18 February 2008

The Yamaha Waltz, or sidecar pirouettes

My first sidecar bike was a 1966 Yamaha YDS3 with a 1946 Dusting sidecar (see picture at right).
One morning in 1968 at about 05:30 or perhaps 06:00 (it was just getting daylight), I was riding through the very flat Western suburbs of Ballarat. Overnight a water main had burst flooding a crossroads type intersection and its four approach roads to a depth of maybe 1 or 2 cm in the centre of the road and deeper at the edges. The temperature had fallen to about -2 or -3ºC (US = 26.6 to 28.4ºF) and the water on the road had frozen solid to form invisible black ice.
I came along riding at about 50 or 60 km/h (US = 31 or 37 mph) when I noticed a policeman at the next intersection frantically waving his arms and obviously wanting me to stop as quickly as I could. By the time I noticed him, I was almost on the ice. I pulled both brakes and locked the front and rear wheels just a split second before I was on the ice. My bike and sidecar instantly went into a very rapid spin and seemed to be going along the road faster than ever. It just spun round and round and round.
At one point I noticed during one of my spins that the policeman was lying on his back on the road. "My goodness!" I thought, "I'm in trouble now; I've knocked over a policeman!"
But there was no way I could stop. The bike just kept right on spinning round and round and round. Eventually, I reached the end of the ice and three tyres all gripped the road. I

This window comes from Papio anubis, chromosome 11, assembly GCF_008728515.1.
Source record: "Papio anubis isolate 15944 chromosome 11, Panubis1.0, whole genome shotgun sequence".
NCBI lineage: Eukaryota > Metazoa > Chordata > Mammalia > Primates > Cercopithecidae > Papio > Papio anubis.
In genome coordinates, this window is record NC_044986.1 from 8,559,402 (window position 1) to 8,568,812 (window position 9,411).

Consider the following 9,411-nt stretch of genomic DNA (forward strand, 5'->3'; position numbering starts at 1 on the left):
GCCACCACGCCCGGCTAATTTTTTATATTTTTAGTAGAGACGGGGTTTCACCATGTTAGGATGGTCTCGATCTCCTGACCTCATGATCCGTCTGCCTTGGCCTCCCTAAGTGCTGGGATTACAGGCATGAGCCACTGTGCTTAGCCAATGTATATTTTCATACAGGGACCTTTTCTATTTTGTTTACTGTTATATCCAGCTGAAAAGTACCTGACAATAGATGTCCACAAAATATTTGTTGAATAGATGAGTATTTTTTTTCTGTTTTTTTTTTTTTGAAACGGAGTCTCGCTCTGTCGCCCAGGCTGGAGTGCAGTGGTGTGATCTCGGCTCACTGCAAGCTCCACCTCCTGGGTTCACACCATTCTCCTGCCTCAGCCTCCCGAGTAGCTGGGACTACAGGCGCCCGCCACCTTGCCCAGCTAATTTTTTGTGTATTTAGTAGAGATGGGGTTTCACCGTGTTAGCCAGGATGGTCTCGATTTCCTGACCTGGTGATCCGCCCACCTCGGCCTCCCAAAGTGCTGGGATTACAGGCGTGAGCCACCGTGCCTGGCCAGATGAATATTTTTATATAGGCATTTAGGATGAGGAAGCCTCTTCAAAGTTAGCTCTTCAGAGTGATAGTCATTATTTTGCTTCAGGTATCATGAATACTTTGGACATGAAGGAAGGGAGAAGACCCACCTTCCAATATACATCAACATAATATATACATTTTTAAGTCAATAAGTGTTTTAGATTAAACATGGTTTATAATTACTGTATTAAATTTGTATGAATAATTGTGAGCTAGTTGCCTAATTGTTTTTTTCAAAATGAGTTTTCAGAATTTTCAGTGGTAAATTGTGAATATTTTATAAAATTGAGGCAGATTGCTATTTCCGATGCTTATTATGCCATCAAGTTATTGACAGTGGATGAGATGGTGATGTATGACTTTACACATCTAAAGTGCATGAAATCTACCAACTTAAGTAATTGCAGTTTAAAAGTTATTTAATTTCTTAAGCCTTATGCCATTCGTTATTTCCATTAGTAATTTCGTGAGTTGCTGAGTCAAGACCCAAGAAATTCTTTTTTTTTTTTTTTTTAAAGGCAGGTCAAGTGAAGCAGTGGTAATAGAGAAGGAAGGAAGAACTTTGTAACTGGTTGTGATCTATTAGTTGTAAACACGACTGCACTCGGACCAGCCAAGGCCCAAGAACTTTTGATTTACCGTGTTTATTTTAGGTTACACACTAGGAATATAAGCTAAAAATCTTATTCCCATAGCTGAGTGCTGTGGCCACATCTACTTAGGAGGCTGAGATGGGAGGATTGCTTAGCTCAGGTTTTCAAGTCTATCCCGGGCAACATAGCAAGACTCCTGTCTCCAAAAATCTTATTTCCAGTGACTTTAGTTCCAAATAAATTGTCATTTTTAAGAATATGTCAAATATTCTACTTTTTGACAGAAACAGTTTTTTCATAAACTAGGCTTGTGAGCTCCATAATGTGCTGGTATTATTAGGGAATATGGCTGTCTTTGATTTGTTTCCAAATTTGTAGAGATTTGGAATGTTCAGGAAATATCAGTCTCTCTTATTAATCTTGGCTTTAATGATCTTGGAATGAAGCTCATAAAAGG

n a split second the sidecar was high in the air and the handlebar was almost touching the road: I was rolling over! Somehow, I pulled the outfit out of its rollover before it had gone too far and came to a total stop, parked neatly beside a police car, and facing back the way I had come. I was so dizzy I could not get off the bike, and just sort of slumped there over the handlebars.
A policeman asked me, "Are you okay mate?"
I responded that I was extremely dizzy but otherwise I thought I was okay.
The policeman then said, "Do you reckon you could go back and do that again? We didn't have our cameras ready!"
They helped me to get off the bike and sat me in the police car where they gave me a cup of coffee. When the policeman who had fallen on the road came over, I was most apologetic about knocking him over. He replied, "You didn't knock me over, mate, I was laughing so hard at your bike waltzing down the road that I lost my footing on the ice and fell over before you got to me! Then I rolled out of the way so you couldn't hit me."